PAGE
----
Nothing kills motivation like complexity. The few times I have eaten at Cheesecake Factory I have wanted to flee the table as quickly as Joseph fled from Potiphar’s wife. The reason was not because there was nothing good on the menu, but because there was too much.
Choice paralysis is a real problem, one that inhibits—not only the enjoyment of eating at a restaurant—but, more importantly, the growth of a lot of Christians.
As we listen to sermons and read blog posts, spiritual opportunities stack up like dishes beside the sink. It does not take long to feel submerged by opportunities. Instead of doing one of the ten Bible reading plans we see on Facebook, we decide to do none at all. The choice is simply too exhausting.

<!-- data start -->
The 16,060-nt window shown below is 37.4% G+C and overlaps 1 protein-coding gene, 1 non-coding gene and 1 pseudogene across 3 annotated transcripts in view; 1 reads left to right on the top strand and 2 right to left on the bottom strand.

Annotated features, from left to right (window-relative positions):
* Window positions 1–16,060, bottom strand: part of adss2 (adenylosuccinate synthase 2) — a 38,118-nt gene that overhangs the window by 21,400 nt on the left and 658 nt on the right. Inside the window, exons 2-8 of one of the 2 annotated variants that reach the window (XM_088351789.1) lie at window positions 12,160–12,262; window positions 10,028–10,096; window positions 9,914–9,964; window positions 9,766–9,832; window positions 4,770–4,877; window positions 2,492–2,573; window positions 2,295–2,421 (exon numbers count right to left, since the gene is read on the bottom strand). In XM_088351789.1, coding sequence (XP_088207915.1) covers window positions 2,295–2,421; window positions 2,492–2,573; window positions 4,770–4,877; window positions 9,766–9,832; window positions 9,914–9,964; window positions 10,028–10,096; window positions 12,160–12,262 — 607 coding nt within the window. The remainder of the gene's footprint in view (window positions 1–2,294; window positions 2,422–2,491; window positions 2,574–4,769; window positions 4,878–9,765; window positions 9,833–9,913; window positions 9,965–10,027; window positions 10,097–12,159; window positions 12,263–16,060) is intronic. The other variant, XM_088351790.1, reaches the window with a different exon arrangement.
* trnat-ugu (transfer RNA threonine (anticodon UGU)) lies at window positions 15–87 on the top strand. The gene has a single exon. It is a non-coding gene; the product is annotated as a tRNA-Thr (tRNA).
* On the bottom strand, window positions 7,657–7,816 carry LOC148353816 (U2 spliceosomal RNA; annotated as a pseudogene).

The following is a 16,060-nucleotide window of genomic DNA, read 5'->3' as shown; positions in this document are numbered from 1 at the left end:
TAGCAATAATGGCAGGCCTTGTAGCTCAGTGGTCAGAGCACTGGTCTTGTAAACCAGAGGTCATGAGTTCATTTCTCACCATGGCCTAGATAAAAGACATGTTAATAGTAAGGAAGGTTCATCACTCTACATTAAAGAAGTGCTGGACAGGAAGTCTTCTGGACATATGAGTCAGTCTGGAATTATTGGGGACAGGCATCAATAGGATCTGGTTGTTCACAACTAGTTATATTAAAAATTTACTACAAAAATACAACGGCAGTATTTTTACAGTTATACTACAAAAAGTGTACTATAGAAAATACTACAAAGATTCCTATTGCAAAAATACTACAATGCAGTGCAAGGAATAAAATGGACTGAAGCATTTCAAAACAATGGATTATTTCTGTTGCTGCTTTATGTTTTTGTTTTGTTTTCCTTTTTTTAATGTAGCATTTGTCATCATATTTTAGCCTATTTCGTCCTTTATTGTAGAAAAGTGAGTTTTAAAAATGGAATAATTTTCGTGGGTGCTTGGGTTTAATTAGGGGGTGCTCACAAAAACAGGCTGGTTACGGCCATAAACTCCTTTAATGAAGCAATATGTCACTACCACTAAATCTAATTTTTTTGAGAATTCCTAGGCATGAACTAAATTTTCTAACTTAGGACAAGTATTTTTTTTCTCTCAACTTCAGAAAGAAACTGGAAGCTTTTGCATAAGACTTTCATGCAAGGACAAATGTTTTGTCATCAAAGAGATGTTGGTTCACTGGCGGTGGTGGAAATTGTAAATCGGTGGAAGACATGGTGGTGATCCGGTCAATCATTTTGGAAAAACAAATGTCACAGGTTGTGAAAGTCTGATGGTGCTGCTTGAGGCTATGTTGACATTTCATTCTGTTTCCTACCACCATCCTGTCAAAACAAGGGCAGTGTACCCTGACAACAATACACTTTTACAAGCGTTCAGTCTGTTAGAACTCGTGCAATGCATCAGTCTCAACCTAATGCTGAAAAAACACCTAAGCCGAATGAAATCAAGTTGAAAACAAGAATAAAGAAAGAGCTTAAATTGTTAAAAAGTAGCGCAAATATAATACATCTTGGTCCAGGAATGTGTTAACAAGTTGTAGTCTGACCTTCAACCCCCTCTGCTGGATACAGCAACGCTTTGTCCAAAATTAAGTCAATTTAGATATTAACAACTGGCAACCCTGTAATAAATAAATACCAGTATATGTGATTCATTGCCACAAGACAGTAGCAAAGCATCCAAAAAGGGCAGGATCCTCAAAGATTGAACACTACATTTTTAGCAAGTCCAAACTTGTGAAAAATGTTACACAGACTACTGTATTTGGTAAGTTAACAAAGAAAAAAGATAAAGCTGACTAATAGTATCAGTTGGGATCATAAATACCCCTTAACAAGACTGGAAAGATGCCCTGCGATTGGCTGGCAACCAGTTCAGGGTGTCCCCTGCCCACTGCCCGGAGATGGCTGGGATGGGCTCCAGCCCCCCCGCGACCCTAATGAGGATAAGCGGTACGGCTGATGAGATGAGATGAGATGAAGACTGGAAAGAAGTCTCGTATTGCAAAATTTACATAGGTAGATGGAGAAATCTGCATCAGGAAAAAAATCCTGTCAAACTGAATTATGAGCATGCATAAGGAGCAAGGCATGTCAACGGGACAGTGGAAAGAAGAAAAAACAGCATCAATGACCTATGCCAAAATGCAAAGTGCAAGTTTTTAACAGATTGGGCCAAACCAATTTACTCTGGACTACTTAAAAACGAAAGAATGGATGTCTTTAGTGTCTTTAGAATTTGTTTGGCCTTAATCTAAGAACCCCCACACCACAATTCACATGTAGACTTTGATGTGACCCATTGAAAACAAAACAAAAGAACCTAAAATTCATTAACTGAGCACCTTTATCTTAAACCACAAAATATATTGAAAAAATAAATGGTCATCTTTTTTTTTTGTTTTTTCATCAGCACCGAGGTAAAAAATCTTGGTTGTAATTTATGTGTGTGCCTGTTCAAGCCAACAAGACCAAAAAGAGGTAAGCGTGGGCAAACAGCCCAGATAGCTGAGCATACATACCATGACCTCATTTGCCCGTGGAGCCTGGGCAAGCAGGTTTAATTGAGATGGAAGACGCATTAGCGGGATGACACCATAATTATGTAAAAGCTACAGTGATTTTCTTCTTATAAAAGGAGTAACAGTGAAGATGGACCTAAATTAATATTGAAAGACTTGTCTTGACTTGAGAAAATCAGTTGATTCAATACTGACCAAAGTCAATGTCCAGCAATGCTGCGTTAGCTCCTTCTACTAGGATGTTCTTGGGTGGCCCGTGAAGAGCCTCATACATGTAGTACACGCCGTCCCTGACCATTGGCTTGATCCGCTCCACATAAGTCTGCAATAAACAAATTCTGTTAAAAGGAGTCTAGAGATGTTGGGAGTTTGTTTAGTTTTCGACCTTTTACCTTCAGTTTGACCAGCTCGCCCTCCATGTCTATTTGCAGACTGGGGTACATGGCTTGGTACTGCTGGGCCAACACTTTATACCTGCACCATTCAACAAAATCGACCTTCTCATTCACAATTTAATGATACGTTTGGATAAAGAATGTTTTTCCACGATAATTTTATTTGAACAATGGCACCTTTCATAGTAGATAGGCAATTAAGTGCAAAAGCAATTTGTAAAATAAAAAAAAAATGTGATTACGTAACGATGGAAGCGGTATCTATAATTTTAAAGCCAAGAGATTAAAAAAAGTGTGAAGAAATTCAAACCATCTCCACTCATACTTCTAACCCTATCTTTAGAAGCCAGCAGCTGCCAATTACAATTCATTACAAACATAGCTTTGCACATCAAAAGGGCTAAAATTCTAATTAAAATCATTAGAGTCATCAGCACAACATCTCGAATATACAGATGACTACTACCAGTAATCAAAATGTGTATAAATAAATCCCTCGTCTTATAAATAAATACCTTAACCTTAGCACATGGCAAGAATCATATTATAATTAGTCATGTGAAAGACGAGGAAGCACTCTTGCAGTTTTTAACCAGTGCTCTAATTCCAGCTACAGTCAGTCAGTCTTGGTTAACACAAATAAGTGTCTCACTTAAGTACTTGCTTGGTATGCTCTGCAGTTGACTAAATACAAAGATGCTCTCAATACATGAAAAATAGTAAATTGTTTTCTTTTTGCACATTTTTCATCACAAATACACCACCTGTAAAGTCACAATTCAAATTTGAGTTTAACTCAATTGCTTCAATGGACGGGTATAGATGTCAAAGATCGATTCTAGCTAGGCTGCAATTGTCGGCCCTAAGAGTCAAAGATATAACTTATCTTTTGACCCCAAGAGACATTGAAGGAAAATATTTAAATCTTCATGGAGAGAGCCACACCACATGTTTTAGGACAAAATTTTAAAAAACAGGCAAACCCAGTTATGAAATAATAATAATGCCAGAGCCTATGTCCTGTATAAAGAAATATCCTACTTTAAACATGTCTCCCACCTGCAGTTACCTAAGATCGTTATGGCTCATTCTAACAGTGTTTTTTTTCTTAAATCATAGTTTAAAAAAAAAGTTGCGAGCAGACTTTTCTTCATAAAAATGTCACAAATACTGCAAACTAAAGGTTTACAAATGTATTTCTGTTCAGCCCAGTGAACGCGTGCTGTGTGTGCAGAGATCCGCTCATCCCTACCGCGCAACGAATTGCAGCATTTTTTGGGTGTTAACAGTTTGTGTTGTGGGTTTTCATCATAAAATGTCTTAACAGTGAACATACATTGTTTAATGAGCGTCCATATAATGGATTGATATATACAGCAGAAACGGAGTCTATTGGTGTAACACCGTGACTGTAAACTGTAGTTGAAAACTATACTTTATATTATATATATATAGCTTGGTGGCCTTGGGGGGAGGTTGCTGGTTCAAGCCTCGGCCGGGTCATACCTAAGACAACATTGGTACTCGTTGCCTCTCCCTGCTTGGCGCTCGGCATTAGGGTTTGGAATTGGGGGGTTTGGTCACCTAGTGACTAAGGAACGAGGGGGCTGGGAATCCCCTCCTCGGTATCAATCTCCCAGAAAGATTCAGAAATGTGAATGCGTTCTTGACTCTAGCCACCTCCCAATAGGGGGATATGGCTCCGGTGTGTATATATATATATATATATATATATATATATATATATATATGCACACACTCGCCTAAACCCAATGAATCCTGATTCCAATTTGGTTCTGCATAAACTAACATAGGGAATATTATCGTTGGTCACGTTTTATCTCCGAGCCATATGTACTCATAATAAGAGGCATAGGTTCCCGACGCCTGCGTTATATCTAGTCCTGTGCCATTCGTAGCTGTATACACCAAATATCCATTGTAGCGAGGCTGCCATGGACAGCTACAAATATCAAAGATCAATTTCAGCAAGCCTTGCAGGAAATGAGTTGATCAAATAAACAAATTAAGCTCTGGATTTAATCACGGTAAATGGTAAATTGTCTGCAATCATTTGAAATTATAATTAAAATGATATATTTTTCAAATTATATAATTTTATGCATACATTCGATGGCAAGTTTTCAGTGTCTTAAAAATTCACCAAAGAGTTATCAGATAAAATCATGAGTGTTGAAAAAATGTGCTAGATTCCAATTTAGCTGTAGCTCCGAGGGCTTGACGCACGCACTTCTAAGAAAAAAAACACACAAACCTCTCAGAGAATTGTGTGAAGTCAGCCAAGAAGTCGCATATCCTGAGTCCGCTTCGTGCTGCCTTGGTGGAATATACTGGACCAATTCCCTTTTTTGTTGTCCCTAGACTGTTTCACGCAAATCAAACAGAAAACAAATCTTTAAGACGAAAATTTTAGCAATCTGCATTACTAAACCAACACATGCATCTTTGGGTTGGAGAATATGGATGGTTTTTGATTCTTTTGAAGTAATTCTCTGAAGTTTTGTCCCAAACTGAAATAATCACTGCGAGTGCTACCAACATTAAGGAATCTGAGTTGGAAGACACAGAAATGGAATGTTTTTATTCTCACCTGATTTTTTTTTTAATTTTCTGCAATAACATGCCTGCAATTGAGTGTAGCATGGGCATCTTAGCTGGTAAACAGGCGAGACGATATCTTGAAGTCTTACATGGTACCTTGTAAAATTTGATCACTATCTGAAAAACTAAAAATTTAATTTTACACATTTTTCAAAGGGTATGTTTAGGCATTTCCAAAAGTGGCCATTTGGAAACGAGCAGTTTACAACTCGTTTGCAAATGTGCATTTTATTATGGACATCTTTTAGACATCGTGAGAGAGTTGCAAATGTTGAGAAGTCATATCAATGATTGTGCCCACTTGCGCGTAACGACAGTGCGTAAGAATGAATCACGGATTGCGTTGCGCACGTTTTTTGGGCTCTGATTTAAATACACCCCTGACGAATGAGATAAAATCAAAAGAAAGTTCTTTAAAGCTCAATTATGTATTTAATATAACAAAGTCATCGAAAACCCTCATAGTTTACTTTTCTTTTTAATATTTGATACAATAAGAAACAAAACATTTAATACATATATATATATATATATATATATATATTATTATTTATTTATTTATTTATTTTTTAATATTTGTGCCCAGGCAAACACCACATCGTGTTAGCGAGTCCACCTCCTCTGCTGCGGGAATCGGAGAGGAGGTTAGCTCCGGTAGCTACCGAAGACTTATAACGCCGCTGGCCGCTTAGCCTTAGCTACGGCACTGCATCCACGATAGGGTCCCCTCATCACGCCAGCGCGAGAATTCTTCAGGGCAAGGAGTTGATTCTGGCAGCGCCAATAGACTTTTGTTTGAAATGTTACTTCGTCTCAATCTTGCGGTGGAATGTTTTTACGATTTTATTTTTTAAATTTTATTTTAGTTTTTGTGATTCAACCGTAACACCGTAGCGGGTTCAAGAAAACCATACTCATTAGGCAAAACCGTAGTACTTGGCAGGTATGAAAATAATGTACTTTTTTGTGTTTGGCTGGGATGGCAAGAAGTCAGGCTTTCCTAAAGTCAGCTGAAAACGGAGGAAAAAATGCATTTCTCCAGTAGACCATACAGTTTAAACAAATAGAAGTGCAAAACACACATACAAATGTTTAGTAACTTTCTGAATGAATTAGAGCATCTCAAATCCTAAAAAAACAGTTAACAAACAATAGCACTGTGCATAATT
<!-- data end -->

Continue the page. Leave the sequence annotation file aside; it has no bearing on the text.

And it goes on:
In truth, instead of being told everything we might do, most of us would benefit from being told the next thing to do. Removing choice, not expanding it, is often the best way to maintain spiritual motivation.
In view of this, Cross Training Ministries has devised a spiritual decathlon for the New Year, a carefully ordered set of 10 challenges, one per month, to jump-start hearts and get feet moving in the direction of spiritual maturity. For further instruction, weekly assignments, and additional coaching, you can visit https://www.xtrainingministries.com/thedecathlon.